Bush’s Big Choice
February 14, 2001
by Max Singer
The decisive choice President Bush will have to make concerning peace in Israel is whether to acknowledge that the current round of violence that began last September is a Palestinian offensive to weaken Israel and gain Arab support. The Clinton administration, with the acquiescence of the Barak government in Israel, chose to ignore that the violence was the product of a deliberate attack arranged by Arafat. It hoped that speaking “evenhandedly” about “cycles of violence” would preserve the possibility of securing a peace agreement with Arafat.
Because Clinton – and others in the international community – pretended to believe that the violence “erupted” and refused to speak of the Palestinian responsibility, the violence produced political benefits for the Palestinians, and continued. The acceptance of the violent attacks on Israel and Israelis by the government of Israel, and by the international community, raised long dormant hopes all over the Arab and Moslem world that Israel could be defeated – because it didn’t believe in its own cause, lacked international support, and was afraid to take casualties.
Now the U.S. must be concerned about the threat to regional stability produced by the continuing violence and by the raised hopes among Arabs. The pressure on Mubarak and other Arab governments from the emotional reaction of the Arab street cannot be relieved by Israeli concessions. Because yielding to violence will produce more violence. Those who threaten regional stability will be encouraged by Israeli concessions and can only be satisfied by Israel’s destruction. The only way to restore relative quiet to the Arab world is to end the violence in a way that restores the Arab understanding that Israel cannot be destroyed, and that violent attacks on Israel will only harm the Arab cause.
Two considerations will determine when Arafat decides to stop the attacks on Israelis: the political benefit (or loss) he and the Palestinians achieve from the attacks, and the pain they suffer from Israel’s defense and retaliation. If they get more benefit they will be willing to accept more pain. If they are losing politically, much less pain will be enough to make them stop.
The U.S. will probably be forced to make a new decision on this issue fairly soon because Israel’s new government will act to stop the violence. The U.S. can make it either easier or harder for Israel to do this. If the U.S. recognizes that the violence is the result of a Palestinian decision, and supports reasonable Israeli measures to end the violence, then it is likely to be stopped fairly quickly. If the U.S. condemns Israel’s efforts to defend itself, the Palestinians will gain by continuing the violence, and stopping it will take longer and require stronger measures. Of course there will be grounds for objections to any measure that Israel uses against the violence; the question is whether those who object would support other measures.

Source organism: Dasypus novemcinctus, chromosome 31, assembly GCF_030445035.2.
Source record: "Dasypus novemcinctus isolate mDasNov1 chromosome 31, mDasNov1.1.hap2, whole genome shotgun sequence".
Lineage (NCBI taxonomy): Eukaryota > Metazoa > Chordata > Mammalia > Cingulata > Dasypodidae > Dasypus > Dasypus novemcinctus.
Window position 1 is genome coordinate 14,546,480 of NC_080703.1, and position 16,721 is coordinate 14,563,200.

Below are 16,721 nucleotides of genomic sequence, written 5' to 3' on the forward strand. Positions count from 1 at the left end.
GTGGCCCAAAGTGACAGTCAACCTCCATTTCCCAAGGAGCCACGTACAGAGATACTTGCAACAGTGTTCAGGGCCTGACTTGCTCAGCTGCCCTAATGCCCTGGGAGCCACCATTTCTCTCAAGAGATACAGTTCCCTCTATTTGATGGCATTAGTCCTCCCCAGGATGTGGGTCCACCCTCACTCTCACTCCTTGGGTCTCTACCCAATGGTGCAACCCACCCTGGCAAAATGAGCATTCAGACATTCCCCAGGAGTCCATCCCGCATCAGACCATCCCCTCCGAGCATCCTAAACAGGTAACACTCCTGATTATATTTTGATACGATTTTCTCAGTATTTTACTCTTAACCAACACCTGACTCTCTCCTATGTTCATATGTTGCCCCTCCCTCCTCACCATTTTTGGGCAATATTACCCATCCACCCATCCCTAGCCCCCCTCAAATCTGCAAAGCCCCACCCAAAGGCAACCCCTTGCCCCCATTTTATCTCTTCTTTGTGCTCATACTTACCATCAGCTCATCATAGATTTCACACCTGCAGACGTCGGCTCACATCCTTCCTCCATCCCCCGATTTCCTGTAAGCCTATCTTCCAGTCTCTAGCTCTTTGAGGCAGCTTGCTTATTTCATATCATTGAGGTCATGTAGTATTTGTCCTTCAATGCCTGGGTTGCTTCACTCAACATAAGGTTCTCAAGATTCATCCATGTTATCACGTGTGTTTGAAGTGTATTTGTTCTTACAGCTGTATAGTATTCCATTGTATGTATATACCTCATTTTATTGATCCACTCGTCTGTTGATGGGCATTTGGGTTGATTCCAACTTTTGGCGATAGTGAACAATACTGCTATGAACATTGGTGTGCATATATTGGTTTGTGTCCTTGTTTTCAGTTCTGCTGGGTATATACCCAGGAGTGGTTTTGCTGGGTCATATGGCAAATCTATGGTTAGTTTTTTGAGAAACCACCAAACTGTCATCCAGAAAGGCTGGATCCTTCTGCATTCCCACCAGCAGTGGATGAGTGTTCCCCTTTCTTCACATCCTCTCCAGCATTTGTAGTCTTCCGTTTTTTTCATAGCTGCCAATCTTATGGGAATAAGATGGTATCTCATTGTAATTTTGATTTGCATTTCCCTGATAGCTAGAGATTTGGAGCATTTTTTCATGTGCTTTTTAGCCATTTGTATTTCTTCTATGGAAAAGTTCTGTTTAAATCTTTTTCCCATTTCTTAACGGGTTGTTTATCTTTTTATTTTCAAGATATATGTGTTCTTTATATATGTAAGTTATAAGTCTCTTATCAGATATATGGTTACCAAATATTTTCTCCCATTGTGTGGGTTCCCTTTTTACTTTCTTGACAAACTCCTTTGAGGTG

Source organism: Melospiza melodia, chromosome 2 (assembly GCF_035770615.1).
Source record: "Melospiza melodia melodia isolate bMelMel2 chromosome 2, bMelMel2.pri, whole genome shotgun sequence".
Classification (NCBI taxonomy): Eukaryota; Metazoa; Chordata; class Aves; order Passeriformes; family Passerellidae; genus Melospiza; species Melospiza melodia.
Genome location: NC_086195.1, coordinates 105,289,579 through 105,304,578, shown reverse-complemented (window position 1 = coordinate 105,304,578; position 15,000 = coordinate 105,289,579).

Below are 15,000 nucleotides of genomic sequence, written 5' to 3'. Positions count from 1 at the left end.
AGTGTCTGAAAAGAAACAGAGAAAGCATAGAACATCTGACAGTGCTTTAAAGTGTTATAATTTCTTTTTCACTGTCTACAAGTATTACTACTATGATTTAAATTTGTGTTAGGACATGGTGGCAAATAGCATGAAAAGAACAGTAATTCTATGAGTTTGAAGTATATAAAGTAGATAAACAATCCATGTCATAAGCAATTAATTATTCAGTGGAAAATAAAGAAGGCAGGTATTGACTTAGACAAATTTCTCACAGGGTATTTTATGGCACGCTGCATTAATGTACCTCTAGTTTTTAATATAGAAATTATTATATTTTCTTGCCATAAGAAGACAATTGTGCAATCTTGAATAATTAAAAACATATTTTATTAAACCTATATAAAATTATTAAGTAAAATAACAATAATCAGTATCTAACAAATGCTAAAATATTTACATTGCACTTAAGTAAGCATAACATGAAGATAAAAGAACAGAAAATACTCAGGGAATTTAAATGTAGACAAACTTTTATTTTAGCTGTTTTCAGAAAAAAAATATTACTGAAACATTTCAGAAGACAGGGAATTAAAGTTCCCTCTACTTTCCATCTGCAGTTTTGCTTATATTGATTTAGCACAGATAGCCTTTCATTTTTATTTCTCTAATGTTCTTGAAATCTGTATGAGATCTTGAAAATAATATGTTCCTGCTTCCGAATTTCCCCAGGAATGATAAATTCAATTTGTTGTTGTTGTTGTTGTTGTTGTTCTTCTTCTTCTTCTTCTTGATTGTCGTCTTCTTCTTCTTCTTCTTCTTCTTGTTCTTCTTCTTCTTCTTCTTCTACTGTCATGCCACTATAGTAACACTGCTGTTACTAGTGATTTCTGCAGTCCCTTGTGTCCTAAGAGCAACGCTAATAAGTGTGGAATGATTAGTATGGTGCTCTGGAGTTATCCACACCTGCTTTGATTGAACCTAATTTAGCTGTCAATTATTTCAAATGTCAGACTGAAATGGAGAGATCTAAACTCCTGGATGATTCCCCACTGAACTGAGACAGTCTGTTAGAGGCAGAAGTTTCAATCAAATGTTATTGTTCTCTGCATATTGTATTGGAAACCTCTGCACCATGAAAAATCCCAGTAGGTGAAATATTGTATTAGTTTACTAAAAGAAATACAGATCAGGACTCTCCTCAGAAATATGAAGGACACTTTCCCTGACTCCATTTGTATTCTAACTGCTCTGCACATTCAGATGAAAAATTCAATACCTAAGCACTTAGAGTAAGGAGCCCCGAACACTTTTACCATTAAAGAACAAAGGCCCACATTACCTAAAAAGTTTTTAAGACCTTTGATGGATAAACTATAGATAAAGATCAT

When Sharon takes office as Prime Minister, which cannot happen much before the end of March, he will refuse to continue negotiations until the Palestinian attacks on Israel stop. He will also take security measures, such as road closings, and other defensive measures to protect Israelis, and begin to enforce the Oslo agreements. He will also take pinpoint military measures against those carrying out and supporting attacks on Israelis. Sharon knows that there is a mountain of resentment against the PLO and the PA among Palestinians. He is likely to try to reduce the harm to ordinary Palestinians from Israeli security measures and to do more to hurt the financial and other interests of Palestinian leaders responsible for the violence, who Barak left alone because he thought it would help negotiations.
When Israel takes the actions necessary to stop the attacks on its citizens, the Arabs will come screaming to the U.S. to stop Israel. They may again “warn” of attacks against American embassies, as they did to prevent a U.S. veto of the UN Resolution condemning Israel for excessive force last fall. President Bush’s decision whether to continue Clinton’s evenhandedness between attacker and defender will determine how long the violence lasts. He can best protect Mubarak and other relatively moderate Arab governments by refusing to do what they ask – condemn Israel. Peace and U.S. interests will be served if the President chooses to speak honestly about the cause of the violence and to support the efforts of a democracy to protect itself against violent attack.
Max Singer is a Senior Fellow and Trustee Emeritus at Hudson Institute. He founded Hudson with Herman Kahn in 1961.